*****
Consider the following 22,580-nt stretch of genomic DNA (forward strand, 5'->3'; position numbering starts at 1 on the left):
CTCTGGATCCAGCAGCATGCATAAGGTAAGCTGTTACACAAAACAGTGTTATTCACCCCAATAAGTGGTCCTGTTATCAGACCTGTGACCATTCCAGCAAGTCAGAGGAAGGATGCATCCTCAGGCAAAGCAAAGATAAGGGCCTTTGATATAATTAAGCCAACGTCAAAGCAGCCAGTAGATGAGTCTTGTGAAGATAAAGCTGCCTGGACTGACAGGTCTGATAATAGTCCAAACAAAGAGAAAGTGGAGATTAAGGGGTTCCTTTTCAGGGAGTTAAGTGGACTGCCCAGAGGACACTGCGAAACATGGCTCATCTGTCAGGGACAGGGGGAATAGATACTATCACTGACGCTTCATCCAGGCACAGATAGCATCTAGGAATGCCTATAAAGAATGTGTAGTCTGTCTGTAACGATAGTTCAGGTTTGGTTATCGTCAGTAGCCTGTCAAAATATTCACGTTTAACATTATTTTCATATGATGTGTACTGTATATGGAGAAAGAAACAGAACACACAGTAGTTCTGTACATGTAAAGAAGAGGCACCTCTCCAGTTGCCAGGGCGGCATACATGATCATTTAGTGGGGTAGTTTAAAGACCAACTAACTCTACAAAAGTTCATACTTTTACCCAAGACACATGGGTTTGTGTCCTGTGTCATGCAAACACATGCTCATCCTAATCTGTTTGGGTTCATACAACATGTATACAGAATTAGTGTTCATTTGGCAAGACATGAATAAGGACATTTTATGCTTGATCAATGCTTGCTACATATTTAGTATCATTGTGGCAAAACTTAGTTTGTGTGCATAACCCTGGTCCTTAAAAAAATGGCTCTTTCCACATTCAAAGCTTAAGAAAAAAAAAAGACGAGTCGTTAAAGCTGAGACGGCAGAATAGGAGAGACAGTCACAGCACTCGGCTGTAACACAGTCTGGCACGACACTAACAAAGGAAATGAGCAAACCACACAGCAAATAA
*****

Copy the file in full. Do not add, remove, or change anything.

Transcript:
Consider the following 22,580-nt stretch of genomic DNA (forward strand, 5'->3'; position numbering starts at 1 on the left):
CTCTGGATCCAGCAGCATGCATAAGGTAAGCTGTTACACAAAACAGTGTTATTCACCCCAATAAGTGGTCCTGTTATCAGACCTGTGACCATTCCAGCAAGTCAGAGGAAGGATGCATCCTCAGGCAAAGCAAAGATAAGGGCCTTTGATATAATTAAGCCAACGTCAAAGCAGCCAGTAGATGAGTCTTGTGAAGATAAAGCTGCCTGGACTGACAGGTCTGATAATAGTCCAAACAAAGAGAAAGTGGAGATTAAGGGGTTCCTTTTCAGGGAGTTAAGTGGACTGCCCAGAGGACACTGCGAAACATGGCTCATCTGTCAGGGACAGGGGGAATAGATACTATCACTGACGCTTCATCCAGGCACAGATAGCATCTAGGAATGCCTATAAAGAATGTGTAGTCTGTCTGTAACGATAGTTCAGGTTTGGTTATCGTCAGTAGCCTGTCAAAATATTCACGTTTAACATTATTTTCATATGATGTGTACTGTATATGGAGAAAGAAACAGAACACACAGTAGTTCTGTACATGTAAAGAAGAGGCACCTCTCCAGTTGCCAGGGCGGCATACATGATCATTTAGTGGGGTAGTTTAAAGACCAACTAACTCTACAAAAGTTCATACTTTTACCCAAGACACATGGGTTTGTGTCCTGTGTCATGCAAACACATGCTCATCCTAATCTGTTTGGGTTCATACAACATGTATACAGAATTAGTGTTCATTTGGCAAGACATGAATAAGGACATTTTATGCTTGATCAATGCTTGCTACATATTTAGTATCATTGTGGCAAAACTTAGTTTGTGTGCATAACCCTGGTCCTTAAAAAAATGGCTCTTTCCACATTCAAAGCTTAAGAAAAAAAAAAGACGAGTCGTTAAAGCTGAGACGGCAGAATAGGAGAGACAGTCACAGCACTCGGCTGTAACACAGTCTGGCACGACACTAACAAAGGAAATGAGCAAACCACACAGCAAATAA